Session Title

A Neglected Empire: Bulgaria between the Late Twelfth and Late Fourteenth Century II: Engaging in Empire, from Center to Periphery and Beyond

Sponsoring Organization(s)

Center for Medieval and Early Modern Studies, Univ. of Florida; Research Group on Manuscript Evidence

Organizer Name

Mildred Budny, Florin Curta

Organizer Affiliation

Research Group on Manuscript Evidence, Univ. of Florida

Presider Name

Francesco Dall’Aglio

Presider Affiliation

Istituto Italiano per gli Studi Storici, Napoli

Paper Title 1

The Empire’s Heart: The Significance of the Capital Tărnovo in the History of Late Medieval Bulgaria

Presenter 1 Name

Kirił Marinow

Presenter 1 Affiliation

Univ. Łódzki

Paper Title 2

Within a Southeast European Multiple-Contact Zone: The Conceptualization of Medieval Bulgarian and Early Ottoman History

Presenter 2 Name

Stefan Rohdewald

Presenter 2 Affiliation

Historisches Institut, Osteuropäische Geschichte, Justus-Liebig-Univ. Giessen

Start Date

10-5-2014 1:30 PM

Session Location

Schneider 1130

Description

Session II in this pair of sessions on "A Neglected Empire" (I and II) examines aspects of Bulgarian imperial policies and processes, "From Center to Periphery and Beyond." Our papers assess the significant roles played by the imperial capital Tărnovo in the formation and fortunes of the Bulgarian Empire between 1185/86 and 1393; report on the Middle Bulgarian transmission of anti-heretical treatises in compilations of Canon Law, as preserved in manuscripts now in Moscow, Saint Petersburg, and Sofia; and analyze the "multiple-contact zone" of Medieval Southern Europe constituted during this period not so much by isolated homogenous cultures, but rather by a multitude of cultural practices involving Medieval Bulgarian and Early Ottoman interactions.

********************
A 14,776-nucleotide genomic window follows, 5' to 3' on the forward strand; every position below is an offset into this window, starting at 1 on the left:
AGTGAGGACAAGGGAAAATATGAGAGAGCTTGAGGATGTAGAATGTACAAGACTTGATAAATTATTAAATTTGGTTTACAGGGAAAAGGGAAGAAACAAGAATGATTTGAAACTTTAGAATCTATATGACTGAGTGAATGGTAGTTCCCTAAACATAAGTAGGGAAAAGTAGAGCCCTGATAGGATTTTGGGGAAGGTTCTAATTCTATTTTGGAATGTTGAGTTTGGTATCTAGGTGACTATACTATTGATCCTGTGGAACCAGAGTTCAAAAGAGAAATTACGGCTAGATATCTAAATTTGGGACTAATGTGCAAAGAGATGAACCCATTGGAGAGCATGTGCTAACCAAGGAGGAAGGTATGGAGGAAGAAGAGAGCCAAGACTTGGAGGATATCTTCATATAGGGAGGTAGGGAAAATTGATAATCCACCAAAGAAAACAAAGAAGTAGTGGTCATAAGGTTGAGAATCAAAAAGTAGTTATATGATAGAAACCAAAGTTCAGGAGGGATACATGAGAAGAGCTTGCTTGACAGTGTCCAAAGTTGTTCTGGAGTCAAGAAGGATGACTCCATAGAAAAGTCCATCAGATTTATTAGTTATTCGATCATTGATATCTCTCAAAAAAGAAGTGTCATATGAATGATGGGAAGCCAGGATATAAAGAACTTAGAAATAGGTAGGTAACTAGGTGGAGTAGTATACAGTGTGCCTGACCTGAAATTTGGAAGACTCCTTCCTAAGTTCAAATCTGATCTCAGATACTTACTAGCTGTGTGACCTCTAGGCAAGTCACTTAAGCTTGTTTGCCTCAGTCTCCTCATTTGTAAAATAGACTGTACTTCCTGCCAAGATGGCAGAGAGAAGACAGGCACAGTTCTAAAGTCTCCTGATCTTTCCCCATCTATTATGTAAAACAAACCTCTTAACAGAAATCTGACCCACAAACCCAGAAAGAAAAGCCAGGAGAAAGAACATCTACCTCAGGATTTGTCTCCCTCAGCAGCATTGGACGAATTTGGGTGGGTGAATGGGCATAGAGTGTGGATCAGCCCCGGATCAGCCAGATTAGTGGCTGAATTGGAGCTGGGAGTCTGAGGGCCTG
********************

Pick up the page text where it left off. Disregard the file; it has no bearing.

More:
Mildred Budny

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May 10th, 1:30 PM

A Neglected Empire: Bulgaria between the Late Twelfth and Late Fourteenth Century II: Engaging in Empire, from Center to Periphery and Beyond

Schneider 1130

Session II in this pair of sessions on "A Neglected Empire" (I and II) examines aspects of Bulgarian imperial policies and processes, "From Center to Periphery and Beyond." Our papers assess the significant roles played by the imperial capital Tărnovo in the formation and fortunes of the Bulgarian Empire between 1185/86 and 1393; report on the Middle Bulgarian transmission of anti-heretical treatises in compilations of Canon Law, as preserved in manuscripts now in Moscow, Saint Petersburg, and Sofia; and analyze the "multiple-contact zone" of Medieval Southern Europe constituted during this period not so much by isolated homogenous cultures, but rather by a multitude of cultural practices involving Medieval Bulgarian and Early Ottoman interactions.

Mildred Budny